Beyond the single story

The last couple of days have felt like they lasted an eternity. It was hard to get up this morning after a night of restless sleep. I just couldn't stop replaying the evening over and over in my head.

I attended a community event on women, race, and class as part of a broader effort to bring the community together around important issues. Our event was focused on the theme from Chimandada Adichie’s powerful TED talk about the “danger of the single story."

The idea is that when we apply a single story to the people and world around us, when we don’t take the time to see beyond the surface or understand different cultures, we lose part of our humanity and we rob people of their dignity. We begin to see ourselves as separate, and often superior, based on the false narratives that we have read or seen.

After the video played, we began to talk in our small circles about a time when a single story has been used about us, and how often we apply that lens to one another. I could think of countless examples where I immediately made a snap judgment about a person based on something superficial or without knowing their history and story.

Almost immediately, frustration bubbled up from a few of the women of color in the group. What was the point of this? People are struggling to find work and affordable housing in our community. How was this discussion actually going to change anything? Instead of more talking, what action what were we going to take to fix the problems in our community?

The words hit me like a slap in the face and knocked me back a bit. The hopefulness and excitement I carried in to the room suddenly turned to shame for my disconnection to the struggles in our community. As one of the facilitators for our small group, I felt an immense responsibility to make space for the group members to be heard and understood. But, as voices and tension rose, I could sense that this was going to be much more challenging and uncomfortable than I had anticipated. I wanted to defend myself and others in the group. Weren’t we all here because we care? Because we want to make a positive change? Because we want to break the cycles of injustice and intolerance? As a white woman, it felt like anything I said would come across as disingenuous and patronizing, only making things worse.

Our group never did explore the single story concept, and I think we all felt a little relief when it was time to wrap up. Each group reported out their powerful discussions and connections they made to understand one another in a new light.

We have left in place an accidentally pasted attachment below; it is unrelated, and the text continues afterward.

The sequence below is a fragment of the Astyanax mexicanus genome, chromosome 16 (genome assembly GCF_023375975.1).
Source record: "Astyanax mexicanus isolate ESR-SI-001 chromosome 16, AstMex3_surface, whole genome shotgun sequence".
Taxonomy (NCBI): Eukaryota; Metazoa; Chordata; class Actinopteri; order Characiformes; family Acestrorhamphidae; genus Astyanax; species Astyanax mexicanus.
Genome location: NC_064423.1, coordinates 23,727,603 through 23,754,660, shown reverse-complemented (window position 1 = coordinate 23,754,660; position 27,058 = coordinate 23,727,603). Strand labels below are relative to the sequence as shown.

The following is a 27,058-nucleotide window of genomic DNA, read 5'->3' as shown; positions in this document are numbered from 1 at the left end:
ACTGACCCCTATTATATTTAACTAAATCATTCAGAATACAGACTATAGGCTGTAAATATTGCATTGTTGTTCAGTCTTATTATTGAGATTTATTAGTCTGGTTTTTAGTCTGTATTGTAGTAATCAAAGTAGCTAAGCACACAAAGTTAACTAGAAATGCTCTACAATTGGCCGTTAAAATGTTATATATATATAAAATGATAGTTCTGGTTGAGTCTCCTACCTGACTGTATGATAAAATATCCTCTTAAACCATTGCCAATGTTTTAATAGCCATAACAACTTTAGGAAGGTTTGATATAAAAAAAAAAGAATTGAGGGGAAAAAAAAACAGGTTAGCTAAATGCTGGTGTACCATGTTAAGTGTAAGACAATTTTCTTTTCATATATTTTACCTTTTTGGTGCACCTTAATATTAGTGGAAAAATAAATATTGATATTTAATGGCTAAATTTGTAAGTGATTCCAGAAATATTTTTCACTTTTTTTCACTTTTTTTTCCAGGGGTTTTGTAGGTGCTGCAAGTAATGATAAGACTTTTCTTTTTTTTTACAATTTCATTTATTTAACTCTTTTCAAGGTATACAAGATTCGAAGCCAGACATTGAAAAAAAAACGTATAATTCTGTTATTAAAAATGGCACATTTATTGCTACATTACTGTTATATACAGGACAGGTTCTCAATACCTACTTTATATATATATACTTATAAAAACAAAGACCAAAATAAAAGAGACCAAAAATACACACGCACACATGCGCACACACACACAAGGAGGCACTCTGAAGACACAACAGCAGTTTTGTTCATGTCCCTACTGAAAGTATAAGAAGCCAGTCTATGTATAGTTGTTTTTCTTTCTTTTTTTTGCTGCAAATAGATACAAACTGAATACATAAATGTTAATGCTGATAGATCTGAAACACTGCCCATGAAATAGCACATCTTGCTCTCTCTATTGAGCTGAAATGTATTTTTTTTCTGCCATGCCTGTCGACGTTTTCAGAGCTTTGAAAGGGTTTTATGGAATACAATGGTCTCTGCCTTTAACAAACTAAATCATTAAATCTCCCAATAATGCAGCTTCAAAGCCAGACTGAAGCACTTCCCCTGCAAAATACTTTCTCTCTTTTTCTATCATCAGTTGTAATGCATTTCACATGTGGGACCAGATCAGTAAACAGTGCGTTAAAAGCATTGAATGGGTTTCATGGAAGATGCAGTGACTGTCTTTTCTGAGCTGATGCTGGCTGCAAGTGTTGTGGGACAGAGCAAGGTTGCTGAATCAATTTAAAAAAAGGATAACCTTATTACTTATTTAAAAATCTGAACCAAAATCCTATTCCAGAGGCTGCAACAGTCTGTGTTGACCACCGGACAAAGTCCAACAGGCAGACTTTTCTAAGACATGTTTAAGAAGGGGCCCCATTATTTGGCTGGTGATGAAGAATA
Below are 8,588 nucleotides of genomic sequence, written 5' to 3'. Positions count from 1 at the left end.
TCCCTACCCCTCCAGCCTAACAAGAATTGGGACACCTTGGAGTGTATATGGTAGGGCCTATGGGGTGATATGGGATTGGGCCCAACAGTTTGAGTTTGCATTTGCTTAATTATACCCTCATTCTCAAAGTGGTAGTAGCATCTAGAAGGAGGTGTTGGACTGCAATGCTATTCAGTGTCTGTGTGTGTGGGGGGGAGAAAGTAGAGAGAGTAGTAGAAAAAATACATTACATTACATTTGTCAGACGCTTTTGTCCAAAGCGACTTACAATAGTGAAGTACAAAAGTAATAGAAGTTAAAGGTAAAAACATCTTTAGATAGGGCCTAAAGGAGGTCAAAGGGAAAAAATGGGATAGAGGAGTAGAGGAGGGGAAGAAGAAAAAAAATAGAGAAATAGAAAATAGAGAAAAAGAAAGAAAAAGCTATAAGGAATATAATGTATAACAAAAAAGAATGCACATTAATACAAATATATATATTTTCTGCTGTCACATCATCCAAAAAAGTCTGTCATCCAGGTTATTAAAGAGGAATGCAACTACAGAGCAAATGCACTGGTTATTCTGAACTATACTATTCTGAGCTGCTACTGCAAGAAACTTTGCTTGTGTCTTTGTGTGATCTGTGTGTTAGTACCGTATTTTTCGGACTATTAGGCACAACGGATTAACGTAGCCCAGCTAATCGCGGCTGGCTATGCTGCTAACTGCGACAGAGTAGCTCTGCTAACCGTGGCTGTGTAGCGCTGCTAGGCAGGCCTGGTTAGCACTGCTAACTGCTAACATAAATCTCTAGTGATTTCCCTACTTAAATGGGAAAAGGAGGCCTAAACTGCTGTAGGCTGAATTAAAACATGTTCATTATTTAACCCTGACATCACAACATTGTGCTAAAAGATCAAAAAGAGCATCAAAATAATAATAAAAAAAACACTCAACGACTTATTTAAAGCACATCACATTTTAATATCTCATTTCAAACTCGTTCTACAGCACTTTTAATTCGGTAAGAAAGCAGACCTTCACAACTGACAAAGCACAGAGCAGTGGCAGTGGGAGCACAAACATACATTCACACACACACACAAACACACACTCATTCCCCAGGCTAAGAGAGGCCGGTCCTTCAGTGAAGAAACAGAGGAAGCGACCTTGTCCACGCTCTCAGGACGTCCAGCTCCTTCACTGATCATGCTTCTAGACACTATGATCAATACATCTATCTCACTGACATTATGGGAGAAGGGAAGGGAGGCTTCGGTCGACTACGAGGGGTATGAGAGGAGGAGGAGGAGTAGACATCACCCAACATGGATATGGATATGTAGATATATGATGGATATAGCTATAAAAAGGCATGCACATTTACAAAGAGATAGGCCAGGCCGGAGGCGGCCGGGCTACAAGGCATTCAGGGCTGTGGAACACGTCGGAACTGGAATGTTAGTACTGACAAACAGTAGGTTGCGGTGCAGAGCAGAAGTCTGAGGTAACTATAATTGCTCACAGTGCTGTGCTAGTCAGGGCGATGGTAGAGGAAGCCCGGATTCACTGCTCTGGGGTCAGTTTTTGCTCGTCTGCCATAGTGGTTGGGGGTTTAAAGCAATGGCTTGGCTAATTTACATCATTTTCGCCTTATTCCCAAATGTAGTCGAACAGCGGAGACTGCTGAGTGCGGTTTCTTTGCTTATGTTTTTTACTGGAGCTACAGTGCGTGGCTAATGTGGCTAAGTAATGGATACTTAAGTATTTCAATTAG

I hurried out to my car, tears welling up in my eyes. I felt like a failure as a facilitator. I felt disappointment that I had missed out on getting to know the other women in my group. Honestly, I felt a little angry, too. Because, in many ways, it felt like the single story had been applied to me, about who I was as a person and what I must know about racial injustice in this country. It shut down the conversation and kept us disconnected.

The truth is that they were right: we were not going to be able to solve any of the issues our community and country are facing right now in one night. And, that is really frustrating, especially if you are exhausted from experiencing oppression and discrimination every single day.

I realize now that sleep wouldn’t come last night because I was searching for what I could have said or done to take away that pain and the anger, to make everyone feel better, and leave hopeful. I wanted to feel good about it and about my role in creating a positive change in the community. The thing is, there wasn’t something I could have said that would have changed the reality. It wasn't about me. It was simply about making space for those voices and that struggle to be heard and acknowledged. As an ally, even in the midst of uncomfortable resistance, that is our only job.

It was a difficult evening, and yet, I am grateful for what it stirred in me. The good news is that several of us are planning to meet again and keep the discussion going. Because, at the end of the day, until we are willing to keep showing up for uncomfortable conversations and stop looking for the easy solutions or an A for effort, nothing will ever change. There is incredible power in slowing down from our transactional lives to establish relationships, to meet new people and hear stories we might otherwise never know, and re-connect to the thread of humanity that binds us all.

“Stories matter. Many stories matter. Stories have been used to dispossess and to malign, but stories can also be used to empower and to humanize. Stories can break the dignity of a people, but stories can also repair that broken dignity.” - Chimandada Adichie

Recent Posts